The review should be something over 100 words long, although as our glorious and shining Terms and Conditions state, we won’t be counting that carefully. Just make it look like you care.

It’s that simple. So let’s get voting. You’ve got just over a week. The deadline is 23.59 on 14 August 2016. The contenders are:

Megan Abbott– You Will Know Me (Picador)
Lesley Allen – The Lonely Life of Biddy Weir (Twenty7)
Deborah Andrews – Walking the Lights (Freight Books)
Louis Armand – The Combinations (Equus)
Kate Armstrong – The Storyteller (Holland House)
Jason Arnopp – The Last Days of Jack Sparks (Orbit)
Jenn Ashworth – Fell (Sceptre)
Chris Bachelder – The Throwback Special (WW Norton & Company)
Jo Baker – A Country Road, A Tree (Doubleday)
Julian Barnes – The Noise of Time (Jonathan Cape)
Shirley Barrett – Rush Oh! (Little, Brown)
Kevin Barry – Beatlebone (Doubleday)
Louise Beech – The Mountain in My Shoe (Orenda)
Claire-Louise Bennett – Pond (Fitzcarraldo)
Bill Beverly – Dodgers (No Exit Press)
Lochlan Bloom – The Wave (Dead Ink)
Lisa Blower – Sitting Ducks (Fair Acre)
Megan Bradbury – Everyone Is Watching (Picador)
Caroline Brothers – The Memory Stones (Bloomsbury)
Liam Brown – Wild Life (Legend Press)
Rowan Hisayo Buchanon – Harmless Like You (Sceptre)
Tom Bullough – Addlands (Granta)
Paul Burston – The Black Path (Accent Press Ltd)
Jackie Buxton – Glass Houses (Urbane Publications)
Louise Candlish – The Swimming Pool (Penguin)
Joanna Cannon – The Trouble With Goats and Sheep (The Borough Press)
Emma Chapman – The Last Photograph (Picador)
Anna Chilvers – Tainted Love (Bluemoose)
Dan Clements – What Will Remain (Silvertail)
Clár Ni Chonghaile – Fractured (Legend Press)
Chris Cleave – Everyone Brave Is Forgiven (Sceptre)
Emma Cline – The Girls (Chatto & Windus)
Paul MM Cooper – River of Ink (Bloomsbury)
Mark Connors – Stickleback (Armley Press)
Isabel Costello – Paris Mon Amour (Canelo)
Jack Cox – Dodge Rose (Dalkey Archive Press)
Justin Cronin – The City of Mirrors (Orion)
Rachel Cusk – Transit (Jonathan Cape)
Shelley Day – The Confession of Stella Moon (Contraband)
Don DeLillo – Zero K (Picador)
Ruth Dugdall – Nowhere Girl (Legend Press)
Sophie Duffy – Bright Stars (Legend Press)
Ken Edwards – Country Life (Unthank Books)
Jo Ely – Stone Seeds (Urbane Publications)
Guillermo Erades – Back to Moscow (Scribner UK)
Pamela Erens – Eleven Hours (Atlantic Books)
Lyn G Farrell – The Wacky Man (Legend Press)
Julia Forster – What a Way to Go (Atlantic Books)
Harry Gallon – The Shapes Of Dogs’ Eyes (Dead Ink)
Ruth Gilligan – Nine Folds Make A Paper Swan (Atlantic Books)
Jules Grant – We Go Around in the Night and Are Consumed By Fire (Myriad)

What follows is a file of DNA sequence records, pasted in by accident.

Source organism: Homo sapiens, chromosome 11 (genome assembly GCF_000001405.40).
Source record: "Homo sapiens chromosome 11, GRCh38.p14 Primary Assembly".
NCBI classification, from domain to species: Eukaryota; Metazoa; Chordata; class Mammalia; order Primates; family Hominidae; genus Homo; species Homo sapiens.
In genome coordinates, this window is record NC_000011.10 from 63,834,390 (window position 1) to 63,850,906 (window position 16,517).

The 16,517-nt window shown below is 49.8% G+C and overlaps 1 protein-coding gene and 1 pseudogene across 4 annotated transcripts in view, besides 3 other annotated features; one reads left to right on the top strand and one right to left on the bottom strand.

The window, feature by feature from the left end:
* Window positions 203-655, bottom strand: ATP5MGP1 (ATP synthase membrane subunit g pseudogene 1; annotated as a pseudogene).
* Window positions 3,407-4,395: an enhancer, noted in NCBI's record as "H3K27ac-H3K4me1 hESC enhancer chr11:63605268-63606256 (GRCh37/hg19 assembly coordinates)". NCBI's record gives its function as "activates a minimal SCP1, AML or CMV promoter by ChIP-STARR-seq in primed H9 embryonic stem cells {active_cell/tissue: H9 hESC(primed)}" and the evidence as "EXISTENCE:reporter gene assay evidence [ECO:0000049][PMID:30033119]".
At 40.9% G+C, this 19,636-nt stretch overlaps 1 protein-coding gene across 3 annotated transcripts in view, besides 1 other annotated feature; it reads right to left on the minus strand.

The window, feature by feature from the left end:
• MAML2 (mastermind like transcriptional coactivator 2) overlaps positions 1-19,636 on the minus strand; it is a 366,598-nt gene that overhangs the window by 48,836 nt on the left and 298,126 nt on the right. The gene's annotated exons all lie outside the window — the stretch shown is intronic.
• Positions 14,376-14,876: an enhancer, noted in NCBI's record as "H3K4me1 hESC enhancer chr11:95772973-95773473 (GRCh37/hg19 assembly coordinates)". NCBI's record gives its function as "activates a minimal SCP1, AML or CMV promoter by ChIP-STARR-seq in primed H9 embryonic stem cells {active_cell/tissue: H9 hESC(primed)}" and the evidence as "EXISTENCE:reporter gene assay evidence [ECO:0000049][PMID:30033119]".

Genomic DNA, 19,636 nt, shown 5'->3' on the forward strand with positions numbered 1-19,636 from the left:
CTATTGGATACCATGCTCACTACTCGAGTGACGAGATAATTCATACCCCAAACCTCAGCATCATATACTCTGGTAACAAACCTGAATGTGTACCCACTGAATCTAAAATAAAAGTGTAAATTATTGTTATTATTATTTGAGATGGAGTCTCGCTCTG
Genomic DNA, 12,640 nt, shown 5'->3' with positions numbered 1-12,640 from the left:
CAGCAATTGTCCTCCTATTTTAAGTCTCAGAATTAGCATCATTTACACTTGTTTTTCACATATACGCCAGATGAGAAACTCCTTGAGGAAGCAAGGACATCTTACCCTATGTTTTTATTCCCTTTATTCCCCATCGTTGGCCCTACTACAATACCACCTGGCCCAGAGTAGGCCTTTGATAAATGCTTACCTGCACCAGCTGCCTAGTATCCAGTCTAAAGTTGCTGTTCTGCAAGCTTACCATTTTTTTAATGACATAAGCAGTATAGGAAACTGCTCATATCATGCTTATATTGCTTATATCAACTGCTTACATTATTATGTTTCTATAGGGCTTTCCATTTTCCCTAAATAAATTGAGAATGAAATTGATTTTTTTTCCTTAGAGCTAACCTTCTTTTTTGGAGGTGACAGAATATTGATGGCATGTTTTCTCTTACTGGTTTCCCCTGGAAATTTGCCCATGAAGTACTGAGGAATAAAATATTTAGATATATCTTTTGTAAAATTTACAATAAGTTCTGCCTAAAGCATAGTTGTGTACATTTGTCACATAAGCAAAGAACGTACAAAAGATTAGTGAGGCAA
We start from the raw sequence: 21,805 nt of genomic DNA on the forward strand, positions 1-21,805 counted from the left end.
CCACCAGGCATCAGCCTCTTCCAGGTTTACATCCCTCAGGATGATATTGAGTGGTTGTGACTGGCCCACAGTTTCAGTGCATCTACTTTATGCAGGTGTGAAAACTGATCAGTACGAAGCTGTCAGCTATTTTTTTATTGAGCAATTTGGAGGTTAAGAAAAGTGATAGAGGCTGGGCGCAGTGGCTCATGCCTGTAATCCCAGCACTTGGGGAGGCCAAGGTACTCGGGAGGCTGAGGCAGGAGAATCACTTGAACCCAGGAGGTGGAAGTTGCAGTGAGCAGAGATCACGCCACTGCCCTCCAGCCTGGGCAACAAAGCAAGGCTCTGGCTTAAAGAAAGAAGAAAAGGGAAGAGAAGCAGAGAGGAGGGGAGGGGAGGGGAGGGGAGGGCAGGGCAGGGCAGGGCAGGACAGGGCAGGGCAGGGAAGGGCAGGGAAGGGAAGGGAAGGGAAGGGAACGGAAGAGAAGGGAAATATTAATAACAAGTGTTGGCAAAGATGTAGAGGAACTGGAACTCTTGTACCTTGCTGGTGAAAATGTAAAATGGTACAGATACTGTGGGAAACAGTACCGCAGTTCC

Guinevere Glasfurd – The Words in My Hand (Two Roads)
Garth Greenwell – What Belongs to You (Farrar, Straus and Giraux)
David John Griffin – Infinite Rooms (Urbane Publications)
Michael Grothaus – Epiphany Jones (Orenda Books)
Lee Harrison – The Bastard Wonderland (Wrecking Ball Press)
Adam Haslett – Imagine Me Gone (Little Brown and Company)
Noah Hawley – Before the Fall (Hodder & Stoughton)
Matt Hill – Graft (Angry Robot)
Catherine Hokin – Blood and Roses (Yolk Publishing)
Anna Hope – The Ballroom (Doubleday)
Michael Hughes – The Countenance Divine (John Murray)
Dave Hutchinson – Europe at Midnight (Solaris)
Amanda Jennings – In Her Wake (Orenda Books)
Elnathan John – Born on a Tuesday (Cassava Republic)
Anjali Joseph – The Living (Fourth Estate)
Avril Joy – Sometimes a River Song (Linen Press)
Mireille Juchau – The World Without Us (Bloomsbury)
James Kelman – Dirt Road (Canongate)
Claire King – Everything Love Is (Bloomsbury)
Hannah Kohler – The Outside Lands (Picador)
John Lake – Amy and the Fox (Armley Press)
Jem Lester – Shtum (Orion)
Ashley Lister – Raven and Skull (Caffeine Nights Publishing)
Carol Lovekin – Ghostbird (Honno Welsh Women’s Press)
PK Lynch – Armadillos (Legend Press)
Martin MacInnes – Infinite Ground (Atlantic Books)
Kevin MacNeil – The Brilliant and Forever (Polygon)
Seraphina Madsen – Dodge and Burn (Dodo Ink)
Brooke Maganti – The Turning Tide (W&N)
Ayisha Malik – Sophia Khan is Not Obliged (Twenty7)
Michael J Malone – Bad Samaritan (Contraband)
Iain Maloney – The Waves Burn Bright (Freight Books)
Sarah Ladipo Manyika – Like a Mule Bringing Ice Cream to the Sun (Cassava Republic Press)
Alex Marwood – The Darkest Secret (Sphere)
Colum McCann – Thirteen Ways of Looking (Bloomsbury)
Tiffany McDaniel – The Summer That Melted Everything (Scribe)
Ian McGuire – The North Water (Scribner UK)
Elizabeth McKenzie – The Portable Veblen (Penguin Press)
Wyl Menmuir – The Many (Salt)
Sarah Meyrick – Knowing Anna (SPCK Publishing)
Dan Micklethwaite – The Less Than Perfect Legend of Donna Creosote(Bluemoose)
China Miéville – This Census Taker (Del Rey Books)
Kei Miller – Augustown (W&N)
Alan Moore – Jerusalem (Liveright and Knockabout)
Alison Moore – Death and the Seaside (Salt)
Claire Morrall – When the Floods Came (Sceptre)
Yelena Moskovich – The Natashas (Serpent’s Tail)
Sarah Moss – The Tidal Zone (Granta Books)
Sylvain Neuvel – Sleeping Giants (Del Rey Books)
Carl Neville – Resolution Way (Repeater Books)
Suzy Norman – Duff (Patrician Press)
Claire North – The Sudden Appearance of Hope (Orbit)
Barney Norris – Five Rivers Met on a Wooded Plain (Doubleday)